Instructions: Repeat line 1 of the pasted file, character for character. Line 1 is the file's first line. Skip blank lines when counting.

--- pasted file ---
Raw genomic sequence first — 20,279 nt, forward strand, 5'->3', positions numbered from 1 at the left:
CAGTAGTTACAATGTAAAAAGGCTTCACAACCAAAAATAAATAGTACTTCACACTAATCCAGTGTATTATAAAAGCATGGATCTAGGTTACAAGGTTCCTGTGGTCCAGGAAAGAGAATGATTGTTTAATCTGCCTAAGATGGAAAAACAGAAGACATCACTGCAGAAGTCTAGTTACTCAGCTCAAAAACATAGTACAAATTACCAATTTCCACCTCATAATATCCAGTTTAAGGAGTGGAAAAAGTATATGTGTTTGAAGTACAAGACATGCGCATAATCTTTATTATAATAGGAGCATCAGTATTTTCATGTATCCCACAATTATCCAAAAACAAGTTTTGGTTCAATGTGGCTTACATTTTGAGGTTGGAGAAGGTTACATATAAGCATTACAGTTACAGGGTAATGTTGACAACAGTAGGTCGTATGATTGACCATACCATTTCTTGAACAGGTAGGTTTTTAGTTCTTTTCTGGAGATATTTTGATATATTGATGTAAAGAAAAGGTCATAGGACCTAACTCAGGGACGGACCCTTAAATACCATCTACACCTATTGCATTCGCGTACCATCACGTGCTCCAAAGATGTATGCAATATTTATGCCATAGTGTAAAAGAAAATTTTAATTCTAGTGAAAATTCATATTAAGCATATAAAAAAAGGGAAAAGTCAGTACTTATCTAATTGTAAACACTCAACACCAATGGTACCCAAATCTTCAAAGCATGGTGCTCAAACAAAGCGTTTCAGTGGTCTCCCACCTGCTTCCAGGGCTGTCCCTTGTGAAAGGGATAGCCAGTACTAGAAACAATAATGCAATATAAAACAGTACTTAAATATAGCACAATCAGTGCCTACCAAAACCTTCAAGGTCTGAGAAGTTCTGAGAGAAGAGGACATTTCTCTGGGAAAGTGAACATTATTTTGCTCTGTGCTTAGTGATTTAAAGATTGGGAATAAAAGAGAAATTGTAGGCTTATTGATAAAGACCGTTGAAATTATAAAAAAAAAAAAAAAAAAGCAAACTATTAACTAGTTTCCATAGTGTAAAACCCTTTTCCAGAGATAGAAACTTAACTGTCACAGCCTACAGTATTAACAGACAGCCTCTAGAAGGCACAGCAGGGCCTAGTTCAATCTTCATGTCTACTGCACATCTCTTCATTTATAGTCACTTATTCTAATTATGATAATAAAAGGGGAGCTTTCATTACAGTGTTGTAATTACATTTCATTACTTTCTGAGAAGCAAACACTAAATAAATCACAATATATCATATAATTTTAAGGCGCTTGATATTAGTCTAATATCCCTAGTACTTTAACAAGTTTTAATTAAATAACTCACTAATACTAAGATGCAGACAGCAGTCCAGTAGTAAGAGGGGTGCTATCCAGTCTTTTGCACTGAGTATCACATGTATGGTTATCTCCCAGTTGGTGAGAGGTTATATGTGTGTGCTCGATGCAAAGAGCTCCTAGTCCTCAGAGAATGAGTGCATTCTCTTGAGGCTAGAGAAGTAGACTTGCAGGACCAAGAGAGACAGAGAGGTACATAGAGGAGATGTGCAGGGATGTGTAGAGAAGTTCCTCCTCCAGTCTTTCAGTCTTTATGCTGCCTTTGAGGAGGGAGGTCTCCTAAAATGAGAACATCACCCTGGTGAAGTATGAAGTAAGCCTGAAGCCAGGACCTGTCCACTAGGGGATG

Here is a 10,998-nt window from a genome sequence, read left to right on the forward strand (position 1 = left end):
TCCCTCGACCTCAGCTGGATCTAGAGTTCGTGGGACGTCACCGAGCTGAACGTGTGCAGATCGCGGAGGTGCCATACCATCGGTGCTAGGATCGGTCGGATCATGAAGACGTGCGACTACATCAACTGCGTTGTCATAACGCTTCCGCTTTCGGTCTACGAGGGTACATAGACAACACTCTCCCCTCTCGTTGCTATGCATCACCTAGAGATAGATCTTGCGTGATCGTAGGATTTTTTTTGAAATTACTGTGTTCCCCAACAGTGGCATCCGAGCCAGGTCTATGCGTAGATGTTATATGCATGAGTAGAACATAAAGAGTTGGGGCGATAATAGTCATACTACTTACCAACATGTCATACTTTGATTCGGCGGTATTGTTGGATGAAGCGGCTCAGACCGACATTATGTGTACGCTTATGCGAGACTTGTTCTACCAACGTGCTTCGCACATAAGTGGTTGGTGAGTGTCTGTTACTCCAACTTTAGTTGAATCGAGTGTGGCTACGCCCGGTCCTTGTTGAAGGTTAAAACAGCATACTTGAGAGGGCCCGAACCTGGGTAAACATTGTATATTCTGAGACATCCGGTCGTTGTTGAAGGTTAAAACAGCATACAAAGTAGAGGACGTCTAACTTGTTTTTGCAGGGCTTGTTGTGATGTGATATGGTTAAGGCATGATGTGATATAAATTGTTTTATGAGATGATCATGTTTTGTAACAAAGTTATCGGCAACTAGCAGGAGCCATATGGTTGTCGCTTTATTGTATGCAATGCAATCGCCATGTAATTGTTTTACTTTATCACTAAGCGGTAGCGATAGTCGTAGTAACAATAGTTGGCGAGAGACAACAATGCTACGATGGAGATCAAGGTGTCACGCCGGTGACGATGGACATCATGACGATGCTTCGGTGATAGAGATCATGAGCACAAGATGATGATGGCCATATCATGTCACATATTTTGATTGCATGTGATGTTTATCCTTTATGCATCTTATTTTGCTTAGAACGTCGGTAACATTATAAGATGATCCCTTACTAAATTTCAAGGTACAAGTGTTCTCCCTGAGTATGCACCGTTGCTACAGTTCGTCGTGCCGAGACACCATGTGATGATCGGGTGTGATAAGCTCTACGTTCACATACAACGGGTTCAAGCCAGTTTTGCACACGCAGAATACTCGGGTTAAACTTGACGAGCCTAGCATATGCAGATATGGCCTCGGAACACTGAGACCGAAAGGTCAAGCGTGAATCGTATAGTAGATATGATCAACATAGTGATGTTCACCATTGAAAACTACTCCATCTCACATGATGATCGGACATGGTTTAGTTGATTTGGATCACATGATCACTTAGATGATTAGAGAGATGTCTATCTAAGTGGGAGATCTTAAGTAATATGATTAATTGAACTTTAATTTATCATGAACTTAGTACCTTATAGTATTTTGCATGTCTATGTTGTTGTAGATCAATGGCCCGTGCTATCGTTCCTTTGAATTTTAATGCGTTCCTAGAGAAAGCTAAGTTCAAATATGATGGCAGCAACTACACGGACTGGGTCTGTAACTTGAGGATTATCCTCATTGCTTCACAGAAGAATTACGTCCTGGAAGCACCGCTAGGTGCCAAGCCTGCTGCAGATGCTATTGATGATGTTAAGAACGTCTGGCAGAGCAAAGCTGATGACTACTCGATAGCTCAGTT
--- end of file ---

Raw genomic sequence first — 20,279 nt, forward strand, 5'->3', positions numbered from 1 at the left: